Big battery power

The Clean Energy Council’s most recent report has outlined 2022’s grid-scale storage wins, as well as record high project investments, but warns state systems and policy has delayed projects from their completion. 

The CEC report, Q3 Renewable Projects Quarterly Report, highlighted the new records; the 12-month rolling average of energy output from utility-scale storage hit 1984MWh – almost four times higher than this time last year – as well as $2 billion invested into 14 new large-scale storage projects.

Clean Energy Council Chief Executive, Kane Thornton, said that the report demonstrated a strong response from investors to the need for energy storage to support the transition to clean energy and manage the energy system, but recognised the levels revealed by the Q3 report must be accelerated into the future.

“We must provide the firming capacity needed to complement solar and wind generation and supply crucial system services such as system strength and inertia. Storage can also drastically improve the transmission economics by acting as a ‘shock absorber’ that allows much more clean, low-cost renewable energy to flow across the grid to consumers,” Mr Thornton said.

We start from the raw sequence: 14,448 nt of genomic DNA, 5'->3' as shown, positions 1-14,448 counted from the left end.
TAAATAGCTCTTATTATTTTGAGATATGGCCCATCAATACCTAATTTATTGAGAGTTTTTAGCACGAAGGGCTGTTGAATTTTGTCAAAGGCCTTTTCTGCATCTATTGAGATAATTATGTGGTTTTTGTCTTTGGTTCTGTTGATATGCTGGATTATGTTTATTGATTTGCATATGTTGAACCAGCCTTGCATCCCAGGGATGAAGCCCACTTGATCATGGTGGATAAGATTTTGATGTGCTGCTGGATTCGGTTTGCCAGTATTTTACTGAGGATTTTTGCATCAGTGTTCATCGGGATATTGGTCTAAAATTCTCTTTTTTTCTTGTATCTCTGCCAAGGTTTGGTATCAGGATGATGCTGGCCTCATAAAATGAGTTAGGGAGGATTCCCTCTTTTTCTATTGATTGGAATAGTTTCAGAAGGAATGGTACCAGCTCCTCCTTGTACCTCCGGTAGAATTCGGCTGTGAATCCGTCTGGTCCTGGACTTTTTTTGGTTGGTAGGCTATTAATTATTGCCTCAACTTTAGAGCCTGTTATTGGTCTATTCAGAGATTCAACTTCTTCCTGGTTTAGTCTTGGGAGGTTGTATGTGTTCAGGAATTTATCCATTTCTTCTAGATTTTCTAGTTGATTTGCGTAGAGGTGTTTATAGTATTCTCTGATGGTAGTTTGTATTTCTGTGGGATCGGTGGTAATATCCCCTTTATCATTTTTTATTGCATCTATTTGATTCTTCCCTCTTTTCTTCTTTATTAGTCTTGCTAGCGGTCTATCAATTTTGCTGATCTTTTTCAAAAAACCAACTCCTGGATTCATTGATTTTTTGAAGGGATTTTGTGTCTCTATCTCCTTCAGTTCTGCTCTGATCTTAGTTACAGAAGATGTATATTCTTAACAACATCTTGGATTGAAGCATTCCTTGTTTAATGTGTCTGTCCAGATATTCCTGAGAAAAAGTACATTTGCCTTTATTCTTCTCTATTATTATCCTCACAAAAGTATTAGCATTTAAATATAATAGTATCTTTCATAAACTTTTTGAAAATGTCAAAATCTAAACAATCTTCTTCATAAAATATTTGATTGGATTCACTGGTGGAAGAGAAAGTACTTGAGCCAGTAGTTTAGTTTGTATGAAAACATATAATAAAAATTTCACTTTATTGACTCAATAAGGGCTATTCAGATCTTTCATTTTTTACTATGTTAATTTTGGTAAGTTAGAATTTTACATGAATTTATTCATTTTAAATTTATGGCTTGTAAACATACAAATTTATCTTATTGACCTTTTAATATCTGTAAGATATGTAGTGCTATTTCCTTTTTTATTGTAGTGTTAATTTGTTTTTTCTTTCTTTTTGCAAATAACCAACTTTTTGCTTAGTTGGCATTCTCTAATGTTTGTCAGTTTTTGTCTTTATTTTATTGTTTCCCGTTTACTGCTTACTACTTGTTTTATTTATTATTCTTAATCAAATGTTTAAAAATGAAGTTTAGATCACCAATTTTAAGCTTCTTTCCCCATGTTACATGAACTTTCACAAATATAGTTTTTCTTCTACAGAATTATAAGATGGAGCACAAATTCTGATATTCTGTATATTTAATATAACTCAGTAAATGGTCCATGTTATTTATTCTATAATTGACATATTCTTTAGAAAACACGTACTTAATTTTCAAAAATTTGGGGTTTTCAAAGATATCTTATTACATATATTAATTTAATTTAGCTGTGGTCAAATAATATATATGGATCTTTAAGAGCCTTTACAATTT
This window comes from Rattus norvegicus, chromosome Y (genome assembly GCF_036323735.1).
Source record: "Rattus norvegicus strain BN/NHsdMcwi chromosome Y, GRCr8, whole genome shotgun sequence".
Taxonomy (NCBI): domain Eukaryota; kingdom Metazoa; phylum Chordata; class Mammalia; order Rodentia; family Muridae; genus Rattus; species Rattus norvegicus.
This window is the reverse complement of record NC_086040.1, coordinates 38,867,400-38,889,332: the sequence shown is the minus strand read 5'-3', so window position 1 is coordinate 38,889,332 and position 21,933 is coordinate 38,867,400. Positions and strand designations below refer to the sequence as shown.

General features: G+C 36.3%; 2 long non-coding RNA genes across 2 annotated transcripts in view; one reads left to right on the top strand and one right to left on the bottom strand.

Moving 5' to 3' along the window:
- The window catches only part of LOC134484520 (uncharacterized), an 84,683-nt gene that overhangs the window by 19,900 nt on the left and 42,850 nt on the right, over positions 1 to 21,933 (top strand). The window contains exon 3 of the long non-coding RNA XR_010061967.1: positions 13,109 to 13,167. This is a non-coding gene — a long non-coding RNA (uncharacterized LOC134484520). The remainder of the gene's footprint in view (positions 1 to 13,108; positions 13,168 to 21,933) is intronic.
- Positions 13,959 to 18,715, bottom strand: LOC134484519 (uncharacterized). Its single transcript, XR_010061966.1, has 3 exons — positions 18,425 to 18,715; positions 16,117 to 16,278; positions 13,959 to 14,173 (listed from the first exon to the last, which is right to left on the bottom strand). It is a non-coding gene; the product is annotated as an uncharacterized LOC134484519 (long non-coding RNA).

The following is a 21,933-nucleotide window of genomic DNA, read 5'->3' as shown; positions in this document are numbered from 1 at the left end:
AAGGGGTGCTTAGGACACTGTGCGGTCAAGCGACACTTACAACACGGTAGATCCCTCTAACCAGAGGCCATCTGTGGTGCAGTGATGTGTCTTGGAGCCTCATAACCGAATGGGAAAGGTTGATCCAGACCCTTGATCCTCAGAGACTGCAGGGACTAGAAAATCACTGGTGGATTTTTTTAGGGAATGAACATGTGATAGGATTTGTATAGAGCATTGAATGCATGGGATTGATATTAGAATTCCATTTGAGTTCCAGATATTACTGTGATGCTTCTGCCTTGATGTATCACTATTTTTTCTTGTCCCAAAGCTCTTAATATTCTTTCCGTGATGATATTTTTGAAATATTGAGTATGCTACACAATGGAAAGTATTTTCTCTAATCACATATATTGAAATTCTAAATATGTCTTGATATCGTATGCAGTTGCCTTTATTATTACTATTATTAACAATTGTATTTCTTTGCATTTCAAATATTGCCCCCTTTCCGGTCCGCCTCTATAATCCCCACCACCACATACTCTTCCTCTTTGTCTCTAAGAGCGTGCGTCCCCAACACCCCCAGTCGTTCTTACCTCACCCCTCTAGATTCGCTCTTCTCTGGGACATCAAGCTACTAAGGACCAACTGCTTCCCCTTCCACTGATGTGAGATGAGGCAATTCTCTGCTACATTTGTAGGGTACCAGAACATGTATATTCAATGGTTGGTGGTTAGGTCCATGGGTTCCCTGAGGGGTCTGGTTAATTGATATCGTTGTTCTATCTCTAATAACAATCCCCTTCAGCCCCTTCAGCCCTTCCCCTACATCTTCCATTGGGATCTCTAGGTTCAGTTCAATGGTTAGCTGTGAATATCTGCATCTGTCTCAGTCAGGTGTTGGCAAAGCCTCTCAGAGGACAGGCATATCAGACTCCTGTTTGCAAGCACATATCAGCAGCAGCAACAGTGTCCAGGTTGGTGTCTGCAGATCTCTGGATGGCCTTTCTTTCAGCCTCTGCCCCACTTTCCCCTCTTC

“The Queensland and Victorian Governments have recently announced enormous steps forward in policy with their respective targets, so we expect the necessary investment to follow.

“However, this report also makes it abundantly clear that Australia’s clean energy transition has been throttled by years of policy uncertainty, with just one project reaching financial close this quarter and the amount of quarterly commissioned capacity continuing the downward trend of the last few years and now at its lowest level on record at 127MW,” Mr Thornton said.

“Industry confidence to invest is growing, aided by clearer and more potent policy directions across the country, but the investment trend over the past year shows that we need a sustained focus on the energy transition from all governments.

“We need to see more projects coming more quickly through state planning systems and policy settings that send consistent signals for ongoing investment.

“Reform of the energy market must continue apace to ensure stronger investment signals and certainty and avoid any reforms that might undermine investment confidence.

“Finally, we need to fix the connection and commissioning process to get projects through all the hurdles and actually start producing power. The connection process was designed years ago to account for a few hundred megawatts connecting every few years.

“This highlights the importance of accelerating the reform of the connection process to get projects connected faster. The Clean Energy Council is working collaboratively with the Australian Energy Market Operator to achieve this through the Connections Reform Initiative.”

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